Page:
filed twenty-six (26) days after the expiration of the
federal statute of limitations.
opposition, petitioner asserts that he is entitled to
equitable tolling. A petitioner can establish an entitlement
to equitable tolling under certain, very limited
circumstances. Equitable tolling is appropriate only if the
petitioner can show that: (1) he has been pursuing his rights
diligently, and (2) some extraordinary circumstance stood in
his way and prevented timely filing. Holland v.
Florida, 560 U.S. 631, 649 (2010). Equitable tolling is
“unavailable in most cases, ” Miles v.
Prunty, 187 F.3d 1104, 1107 (9th Cir. 1999), and
“the threshold necessary to trigger equitable tolling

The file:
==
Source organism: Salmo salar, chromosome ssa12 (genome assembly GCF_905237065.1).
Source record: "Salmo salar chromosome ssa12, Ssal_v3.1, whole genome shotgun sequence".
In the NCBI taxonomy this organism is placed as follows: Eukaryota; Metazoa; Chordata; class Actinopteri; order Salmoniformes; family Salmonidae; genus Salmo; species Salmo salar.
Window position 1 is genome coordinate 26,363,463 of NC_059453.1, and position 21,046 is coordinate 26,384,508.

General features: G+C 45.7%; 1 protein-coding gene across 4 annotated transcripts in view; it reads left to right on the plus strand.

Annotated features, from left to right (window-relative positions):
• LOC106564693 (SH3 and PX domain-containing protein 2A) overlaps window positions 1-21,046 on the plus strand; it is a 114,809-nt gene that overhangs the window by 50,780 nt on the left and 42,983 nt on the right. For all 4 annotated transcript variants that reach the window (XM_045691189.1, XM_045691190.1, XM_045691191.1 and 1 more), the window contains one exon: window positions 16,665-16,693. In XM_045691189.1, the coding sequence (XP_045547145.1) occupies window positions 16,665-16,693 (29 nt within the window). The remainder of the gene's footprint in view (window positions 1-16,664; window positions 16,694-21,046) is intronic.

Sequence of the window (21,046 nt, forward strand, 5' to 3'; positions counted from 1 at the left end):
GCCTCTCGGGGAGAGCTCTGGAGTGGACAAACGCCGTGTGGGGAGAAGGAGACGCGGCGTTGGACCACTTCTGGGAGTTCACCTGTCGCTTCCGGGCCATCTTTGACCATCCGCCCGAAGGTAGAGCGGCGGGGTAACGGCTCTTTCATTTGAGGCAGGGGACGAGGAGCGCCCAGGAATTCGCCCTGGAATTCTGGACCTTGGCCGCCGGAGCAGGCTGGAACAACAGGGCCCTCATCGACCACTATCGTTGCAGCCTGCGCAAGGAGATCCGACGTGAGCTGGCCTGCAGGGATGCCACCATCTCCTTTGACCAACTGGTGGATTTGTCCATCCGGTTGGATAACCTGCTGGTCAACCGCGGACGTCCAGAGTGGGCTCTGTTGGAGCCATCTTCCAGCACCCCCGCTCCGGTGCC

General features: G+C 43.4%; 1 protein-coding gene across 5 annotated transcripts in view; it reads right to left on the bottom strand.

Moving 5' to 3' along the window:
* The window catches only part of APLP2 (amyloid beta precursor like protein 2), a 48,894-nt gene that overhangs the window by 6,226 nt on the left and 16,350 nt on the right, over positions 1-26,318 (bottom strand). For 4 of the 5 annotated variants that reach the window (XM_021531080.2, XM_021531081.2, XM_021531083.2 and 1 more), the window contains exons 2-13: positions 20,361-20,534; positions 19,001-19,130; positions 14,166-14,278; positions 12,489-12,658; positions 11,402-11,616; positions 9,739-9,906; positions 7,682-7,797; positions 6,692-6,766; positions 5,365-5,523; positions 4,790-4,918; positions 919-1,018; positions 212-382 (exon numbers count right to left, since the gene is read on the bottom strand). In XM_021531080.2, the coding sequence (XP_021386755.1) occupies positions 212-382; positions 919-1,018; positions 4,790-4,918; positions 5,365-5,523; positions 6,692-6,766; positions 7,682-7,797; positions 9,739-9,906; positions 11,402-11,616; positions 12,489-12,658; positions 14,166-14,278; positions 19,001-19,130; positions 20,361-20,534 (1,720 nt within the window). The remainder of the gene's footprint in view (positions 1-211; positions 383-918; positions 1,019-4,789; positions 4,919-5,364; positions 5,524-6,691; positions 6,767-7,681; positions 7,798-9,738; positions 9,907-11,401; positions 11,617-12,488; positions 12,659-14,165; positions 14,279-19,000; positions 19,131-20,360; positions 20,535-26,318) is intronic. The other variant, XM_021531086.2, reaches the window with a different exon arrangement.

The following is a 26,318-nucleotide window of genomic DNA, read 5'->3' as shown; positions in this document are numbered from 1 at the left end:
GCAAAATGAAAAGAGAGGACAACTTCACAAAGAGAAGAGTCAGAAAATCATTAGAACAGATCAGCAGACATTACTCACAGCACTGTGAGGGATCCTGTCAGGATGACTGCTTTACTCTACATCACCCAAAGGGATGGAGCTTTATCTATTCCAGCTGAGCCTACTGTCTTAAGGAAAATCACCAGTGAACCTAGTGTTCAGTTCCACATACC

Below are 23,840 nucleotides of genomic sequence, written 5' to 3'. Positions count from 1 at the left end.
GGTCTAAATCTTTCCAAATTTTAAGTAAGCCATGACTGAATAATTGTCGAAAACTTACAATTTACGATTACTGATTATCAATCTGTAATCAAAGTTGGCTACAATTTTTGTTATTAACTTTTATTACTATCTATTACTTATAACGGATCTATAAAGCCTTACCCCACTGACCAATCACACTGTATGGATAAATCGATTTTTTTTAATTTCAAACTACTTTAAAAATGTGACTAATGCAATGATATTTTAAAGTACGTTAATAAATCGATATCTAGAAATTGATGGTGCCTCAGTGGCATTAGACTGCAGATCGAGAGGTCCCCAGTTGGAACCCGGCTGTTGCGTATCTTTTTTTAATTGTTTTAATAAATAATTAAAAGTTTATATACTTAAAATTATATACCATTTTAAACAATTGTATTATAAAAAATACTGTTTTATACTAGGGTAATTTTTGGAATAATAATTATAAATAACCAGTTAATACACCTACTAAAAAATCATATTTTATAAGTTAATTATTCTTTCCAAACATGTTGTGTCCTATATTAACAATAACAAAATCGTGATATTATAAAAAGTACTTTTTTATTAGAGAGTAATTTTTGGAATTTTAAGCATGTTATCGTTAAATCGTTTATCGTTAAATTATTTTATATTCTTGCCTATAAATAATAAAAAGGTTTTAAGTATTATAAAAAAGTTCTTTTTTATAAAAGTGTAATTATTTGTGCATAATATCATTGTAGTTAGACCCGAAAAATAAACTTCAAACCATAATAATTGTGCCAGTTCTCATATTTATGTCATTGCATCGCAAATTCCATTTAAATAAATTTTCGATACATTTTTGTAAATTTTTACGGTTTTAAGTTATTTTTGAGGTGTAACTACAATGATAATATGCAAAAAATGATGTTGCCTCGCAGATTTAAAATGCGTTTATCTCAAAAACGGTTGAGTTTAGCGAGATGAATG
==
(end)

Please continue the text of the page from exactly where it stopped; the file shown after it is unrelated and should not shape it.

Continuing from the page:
is very high, lest the exceptions swallow the rule, ”
Miranda v. Castro, 292 F.3d 1063, 1066 (9th Cir.
2002) (quoting United States v. Marcello, 212 F.3d
1005, 1010 (7th Cir. 2000)). The petitioner ultimately has
the burden of proof on this “extraordinary
exclusion.” Id. at 1065. He accordingly must
demonstrate a causal relationship between the extraordinary
circumstance and the lateness of his filing. E.g.,
Spitsyn v. Moore, 345 F.3d 796, 799 (9th Cir. 2003).
Accord Bryant v. Arizona Attorney General, 499 F.3d
1056, 1061 (9th Cir. 2007).
liberally, petitioner's opposition asserts that he is
entitled to equitable tolling because he did not have his
case file when he was preparing to file his state
postconviction petition. (ECF No. 31 at 10-11.) While the
complete lack of a case file might, under some circumstances,
justify equitable tolling, see Waldron-Ramsey v.
Pacholke, 556 F.3d 1008, 1013 (9th Cir. 2009); Lott
v. Mueller, 304 F.3d 918, 924-25 (9th Cir. 2002),
petitioner's allegation does not - standing alone -
establish an entitlement to tolling. Petitioner has not